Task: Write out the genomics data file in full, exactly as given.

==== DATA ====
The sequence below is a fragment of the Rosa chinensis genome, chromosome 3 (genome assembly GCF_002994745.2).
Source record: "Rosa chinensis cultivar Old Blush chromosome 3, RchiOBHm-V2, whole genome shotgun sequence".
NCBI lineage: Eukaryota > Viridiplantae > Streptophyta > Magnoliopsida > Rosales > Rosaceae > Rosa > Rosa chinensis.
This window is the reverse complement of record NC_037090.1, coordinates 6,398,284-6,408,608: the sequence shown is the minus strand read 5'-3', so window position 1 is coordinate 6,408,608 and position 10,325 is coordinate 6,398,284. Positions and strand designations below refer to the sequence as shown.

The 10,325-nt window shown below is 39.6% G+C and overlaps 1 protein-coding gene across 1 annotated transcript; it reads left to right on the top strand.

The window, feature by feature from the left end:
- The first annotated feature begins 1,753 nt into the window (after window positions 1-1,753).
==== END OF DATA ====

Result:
The sequence below is a fragment of the Rosa chinensis genome, chromosome 3 (genome assembly GCF_002994745.2).
Source record: "Rosa chinensis cultivar Old Blush chromosome 3, RchiOBHm-V2, whole genome shotgun sequence".
NCBI lineage: Eukaryota > Viridiplantae > Streptophyta > Magnoliopsida > Rosales > Rosaceae > Rosa > Rosa chinensis.
This window is the reverse complement of record NC_037090.1, coordinates 6,398,284-6,408,608: the sequence shown is the minus strand read 5'-3', so window position 1 is coordinate 6,408,608 and position 10,325 is coordinate 6,398,284. Positions and strand designations below refer to the sequence as shown.

The 10,325-nt window shown below is 39.6% G+C and overlaps 1 protein-coding gene across 1 annotated transcript; it reads left to right on the top strand.

The window, feature by feature from the left end:
- The first annotated feature begins 1,753 nt into the window (after window positions 1-1,753).